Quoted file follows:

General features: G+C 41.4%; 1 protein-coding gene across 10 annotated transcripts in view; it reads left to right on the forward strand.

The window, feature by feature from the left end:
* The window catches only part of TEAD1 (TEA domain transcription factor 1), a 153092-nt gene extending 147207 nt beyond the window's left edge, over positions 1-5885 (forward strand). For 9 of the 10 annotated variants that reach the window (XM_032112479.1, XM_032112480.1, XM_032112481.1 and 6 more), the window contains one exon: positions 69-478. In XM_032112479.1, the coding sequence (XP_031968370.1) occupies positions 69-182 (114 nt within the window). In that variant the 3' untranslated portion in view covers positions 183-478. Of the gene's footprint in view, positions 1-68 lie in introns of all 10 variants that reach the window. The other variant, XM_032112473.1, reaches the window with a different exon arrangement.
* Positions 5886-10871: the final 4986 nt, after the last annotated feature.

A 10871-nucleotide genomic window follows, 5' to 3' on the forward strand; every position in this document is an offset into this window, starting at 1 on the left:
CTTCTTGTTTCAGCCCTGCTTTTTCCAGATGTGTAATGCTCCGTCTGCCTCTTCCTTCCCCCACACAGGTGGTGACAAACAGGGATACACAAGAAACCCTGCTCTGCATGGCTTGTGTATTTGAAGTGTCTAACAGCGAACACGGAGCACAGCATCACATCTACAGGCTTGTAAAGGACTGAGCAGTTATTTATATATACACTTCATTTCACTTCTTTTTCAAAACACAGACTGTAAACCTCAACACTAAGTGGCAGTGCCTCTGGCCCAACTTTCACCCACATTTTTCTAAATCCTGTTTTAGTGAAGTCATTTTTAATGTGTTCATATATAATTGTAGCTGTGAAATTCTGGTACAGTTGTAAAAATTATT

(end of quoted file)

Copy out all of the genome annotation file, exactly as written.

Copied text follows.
General features: G+C 41.4%; 1 protein-coding gene across 10 annotated transcripts in view; it reads left to right on the forward strand.

The window, feature by feature from the left end:
* The window catches only part of TEAD1 (TEA domain transcription factor 1), a 153092-nt gene extending 147207 nt beyond the window's left edge, over positions 1-5885 (forward strand). For 9 of the 10 annotated variants that reach the window (XM_032112479.1, XM_032112480.1, XM_032112481.1 and 6 more), the window contains one exon: positions 69-478. In XM_032112479.1, the coding sequence (XP_031968370.1) occupies positions 69-182 (114 nt within the window). In that variant the 3' untranslated portion in view covers positions 183-478. Of the gene's footprint in view, positions 1-68 lie in introns of all 10 variants that reach the window. The other variant, XM_032112473.1, reaches the window with a different exon arrangement.
* Positions 5886-10871: the final 4986 nt, after the last annotated feature.

A 10871-nucleotide genomic window follows, 5' to 3' on the forward strand; every position in this document is an offset into this window, starting at 1 on the left:
CTTCTTGTTTCAGCCCTGCTTTTTCCAGATGTGTAATGCTCCGTCTGCCTCTTCCTTCCCCCACACAGGTGGTGACAAACAGGGATACACAAGAAACCCTGCTCTGCATGGCTTGTGTATTTGAAGTGTCTAACAGCGAACACGGAGCACAGCATCACATCTACAGGCTTGTAAAGGACTGAGCAGTTATTTATATATACACTTCATTTCACTTCTTTTTCAAAACACAGACTGTAAACCTCAACACTAAGTGGCAGTGCCTCTGGCCCAACTTTCACCCACATTTTTCTAAATCCTGTTTTAGTGAAGTCATTTTTAATGTGTTCATATATAATTGTAGCTGTGAAATTCTGGTACAGTTGTAAAAATTATT